Of all the proofreaders, Emma knew who she was and was happy to be herself.
“All right, then,” Angelica said, playing with her hair, nervously.
“Where was I? Oh, yes, John. Now, he’s very different from Walt, who’s always ready for a laugh and has a twinkle in his deep baby blues. John’s nurturing a hermit image. He rarely talks, but I did manage to get out of him that no one but his teachers have read his poetry. Ever. His father teaches literature at a local university in Ohio and stopped writing when he was John’s age. John learned to appreciate classical music from his father. His favorite piece is Brahms ‘Violin Concerto.’”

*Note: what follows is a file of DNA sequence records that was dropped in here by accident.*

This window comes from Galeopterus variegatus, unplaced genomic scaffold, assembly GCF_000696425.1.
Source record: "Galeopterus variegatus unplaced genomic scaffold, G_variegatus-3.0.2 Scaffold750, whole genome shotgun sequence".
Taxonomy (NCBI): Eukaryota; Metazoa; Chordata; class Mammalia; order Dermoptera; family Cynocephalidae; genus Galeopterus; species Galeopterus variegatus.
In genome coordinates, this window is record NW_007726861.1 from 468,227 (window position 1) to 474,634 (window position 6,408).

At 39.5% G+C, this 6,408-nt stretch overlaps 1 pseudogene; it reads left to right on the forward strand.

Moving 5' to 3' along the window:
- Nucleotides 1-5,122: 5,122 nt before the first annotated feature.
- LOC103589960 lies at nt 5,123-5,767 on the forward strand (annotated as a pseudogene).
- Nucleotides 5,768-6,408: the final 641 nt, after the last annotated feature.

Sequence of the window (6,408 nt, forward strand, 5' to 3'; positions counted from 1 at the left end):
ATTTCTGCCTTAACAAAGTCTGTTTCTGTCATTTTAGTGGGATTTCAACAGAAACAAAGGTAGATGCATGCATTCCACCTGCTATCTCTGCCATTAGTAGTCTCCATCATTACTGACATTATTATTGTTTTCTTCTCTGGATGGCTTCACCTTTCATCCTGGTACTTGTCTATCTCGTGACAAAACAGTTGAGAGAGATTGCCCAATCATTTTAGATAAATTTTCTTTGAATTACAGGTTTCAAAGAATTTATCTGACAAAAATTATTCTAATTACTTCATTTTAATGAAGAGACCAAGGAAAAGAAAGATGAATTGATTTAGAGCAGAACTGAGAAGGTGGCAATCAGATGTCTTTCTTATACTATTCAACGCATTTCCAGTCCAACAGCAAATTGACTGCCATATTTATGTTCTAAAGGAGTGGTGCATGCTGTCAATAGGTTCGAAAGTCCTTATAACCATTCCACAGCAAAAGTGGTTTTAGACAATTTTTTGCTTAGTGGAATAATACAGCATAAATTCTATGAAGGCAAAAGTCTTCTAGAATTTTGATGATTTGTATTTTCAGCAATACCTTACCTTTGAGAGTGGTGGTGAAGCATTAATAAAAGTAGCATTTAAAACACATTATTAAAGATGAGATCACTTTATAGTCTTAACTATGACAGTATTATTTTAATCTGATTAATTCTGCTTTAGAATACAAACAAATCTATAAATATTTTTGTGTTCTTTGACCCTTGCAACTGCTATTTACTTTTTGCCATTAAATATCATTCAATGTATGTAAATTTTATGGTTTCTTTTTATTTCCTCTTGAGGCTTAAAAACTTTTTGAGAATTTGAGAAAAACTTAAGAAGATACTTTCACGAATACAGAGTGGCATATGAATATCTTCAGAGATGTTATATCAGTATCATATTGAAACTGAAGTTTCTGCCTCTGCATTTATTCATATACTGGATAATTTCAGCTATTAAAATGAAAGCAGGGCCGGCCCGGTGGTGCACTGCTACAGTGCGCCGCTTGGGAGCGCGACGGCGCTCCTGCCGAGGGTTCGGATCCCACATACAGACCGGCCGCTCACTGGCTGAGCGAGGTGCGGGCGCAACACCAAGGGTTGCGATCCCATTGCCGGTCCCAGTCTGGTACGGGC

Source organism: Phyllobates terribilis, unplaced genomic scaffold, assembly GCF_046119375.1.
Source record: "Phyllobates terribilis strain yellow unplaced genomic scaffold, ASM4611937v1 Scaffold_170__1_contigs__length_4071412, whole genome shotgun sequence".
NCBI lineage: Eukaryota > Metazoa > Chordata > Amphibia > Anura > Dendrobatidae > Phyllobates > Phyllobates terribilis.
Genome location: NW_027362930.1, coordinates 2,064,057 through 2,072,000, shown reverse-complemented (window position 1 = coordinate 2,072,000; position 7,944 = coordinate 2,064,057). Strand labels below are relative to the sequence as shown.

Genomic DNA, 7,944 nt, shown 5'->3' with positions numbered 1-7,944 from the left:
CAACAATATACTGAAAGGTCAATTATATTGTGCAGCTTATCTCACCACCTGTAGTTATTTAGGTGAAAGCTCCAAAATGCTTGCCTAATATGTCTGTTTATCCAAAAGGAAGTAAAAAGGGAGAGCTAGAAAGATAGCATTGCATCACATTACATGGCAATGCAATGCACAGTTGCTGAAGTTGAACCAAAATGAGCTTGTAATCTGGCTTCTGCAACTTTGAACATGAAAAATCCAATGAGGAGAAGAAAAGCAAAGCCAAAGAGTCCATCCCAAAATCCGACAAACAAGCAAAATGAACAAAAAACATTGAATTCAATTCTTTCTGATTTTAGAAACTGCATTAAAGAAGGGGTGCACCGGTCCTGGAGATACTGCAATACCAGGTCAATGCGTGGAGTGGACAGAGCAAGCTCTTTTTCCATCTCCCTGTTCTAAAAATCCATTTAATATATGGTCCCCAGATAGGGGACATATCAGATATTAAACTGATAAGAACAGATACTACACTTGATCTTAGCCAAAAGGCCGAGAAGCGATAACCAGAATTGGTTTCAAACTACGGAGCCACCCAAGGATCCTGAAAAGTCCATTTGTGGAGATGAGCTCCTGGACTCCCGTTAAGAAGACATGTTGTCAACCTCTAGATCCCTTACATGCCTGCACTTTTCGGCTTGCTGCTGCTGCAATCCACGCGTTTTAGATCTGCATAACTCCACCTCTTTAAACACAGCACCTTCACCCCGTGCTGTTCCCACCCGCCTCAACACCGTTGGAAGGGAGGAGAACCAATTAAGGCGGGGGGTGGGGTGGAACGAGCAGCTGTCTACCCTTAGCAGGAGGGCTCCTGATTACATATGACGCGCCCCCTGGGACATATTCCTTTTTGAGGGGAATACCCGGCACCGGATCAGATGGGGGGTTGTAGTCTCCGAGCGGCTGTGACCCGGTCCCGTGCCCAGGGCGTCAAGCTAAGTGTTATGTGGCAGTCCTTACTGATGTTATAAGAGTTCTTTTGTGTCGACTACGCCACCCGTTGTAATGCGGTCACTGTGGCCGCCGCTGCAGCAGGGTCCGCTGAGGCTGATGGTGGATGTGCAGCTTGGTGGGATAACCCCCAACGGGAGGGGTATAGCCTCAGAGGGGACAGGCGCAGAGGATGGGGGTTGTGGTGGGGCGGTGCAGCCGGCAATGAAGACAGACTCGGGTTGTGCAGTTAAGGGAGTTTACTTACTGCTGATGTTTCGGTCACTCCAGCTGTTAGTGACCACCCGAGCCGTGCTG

Angelica stopped playing with her hair and placed her hands on her thighs. “I love that piece, too, though I find it difficult to play.”
“So, you’re a musician,” Emma said, as though she’d solved a mystery.
“Yes,” Angelica said, as though admitting to a crime. She hadn’t meant to reveal herself to Emma and her hotline. “I play the violin and piano, and I’m a composer.”
(From my novel, Turn On, Tune Out)
Turn On, Tune Out is available at Amazon: